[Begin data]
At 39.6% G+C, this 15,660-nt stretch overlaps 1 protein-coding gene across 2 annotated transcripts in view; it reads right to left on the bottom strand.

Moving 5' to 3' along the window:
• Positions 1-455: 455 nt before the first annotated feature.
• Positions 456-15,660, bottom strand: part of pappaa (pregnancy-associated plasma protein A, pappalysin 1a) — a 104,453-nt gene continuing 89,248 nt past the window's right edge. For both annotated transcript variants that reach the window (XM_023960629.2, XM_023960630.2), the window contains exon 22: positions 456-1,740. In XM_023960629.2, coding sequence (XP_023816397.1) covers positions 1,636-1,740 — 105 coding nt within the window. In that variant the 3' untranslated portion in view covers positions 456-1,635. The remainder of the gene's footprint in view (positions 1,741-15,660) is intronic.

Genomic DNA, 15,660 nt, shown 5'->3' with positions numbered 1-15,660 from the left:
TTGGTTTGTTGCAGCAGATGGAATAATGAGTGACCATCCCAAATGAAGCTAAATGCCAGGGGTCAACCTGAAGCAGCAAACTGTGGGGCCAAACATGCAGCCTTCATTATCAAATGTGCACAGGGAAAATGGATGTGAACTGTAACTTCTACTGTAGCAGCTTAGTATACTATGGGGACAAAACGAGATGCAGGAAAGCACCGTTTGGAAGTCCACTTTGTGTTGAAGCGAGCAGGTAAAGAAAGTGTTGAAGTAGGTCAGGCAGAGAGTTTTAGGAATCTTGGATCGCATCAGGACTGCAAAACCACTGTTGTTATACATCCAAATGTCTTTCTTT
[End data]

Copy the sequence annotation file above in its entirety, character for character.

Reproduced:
At 39.6% G+C, this 15,660-nt stretch overlaps 1 protein-coding gene across 2 annotated transcripts in view; it reads right to left on the bottom strand.

Moving 5' to 3' along the window:
• Positions 1-455: 455 nt before the first annotated feature.
• Positions 456-15,660, bottom strand: part of pappaa (pregnancy-associated plasma protein A, pappalysin 1a) — a 104,453-nt gene continuing 89,248 nt past the window's right edge. For both annotated transcript variants that reach the window (XM_023960629.2, XM_023960630.2), the window contains exon 22: positions 456-1,740. In XM_023960629.2, coding sequence (XP_023816397.1) covers positions 1,636-1,740 — 105 coding nt within the window. In that variant the 3' untranslated portion in view covers positions 456-1,635. The remainder of the gene's footprint in view (positions 1,741-15,660) is intronic.

Genomic DNA, 15,660 nt, shown 5'->3' with positions numbered 1-15,660 from the left:
TTGGTTTGTTGCAGCAGATGGAATAATGAGTGACCATCCCAAATGAAGCTAAATGCCAGGGGTCAACCTGAAGCAGCAAACTGTGGGGCCAAACATGCAGCCTTCATTATCAAATGTGCACAGGGAAAATGGATGTGAACTGTAACTTCTACTGTAGCAGCTTAGTATACTATGGGGACAAAACGAGATGCAGGAAAGCACCGTTTGGAAGTCCACTTTGTGTTGAAGCGAGCAGGTAAAGAAAGTGTTGAAGTAGGTCAGGCAGAGAGTTTTAGGAATCTTGGATCGCATCAGGACTGCAAAACCACTGTTGTTATACATCCAAATGTCTTTCTTT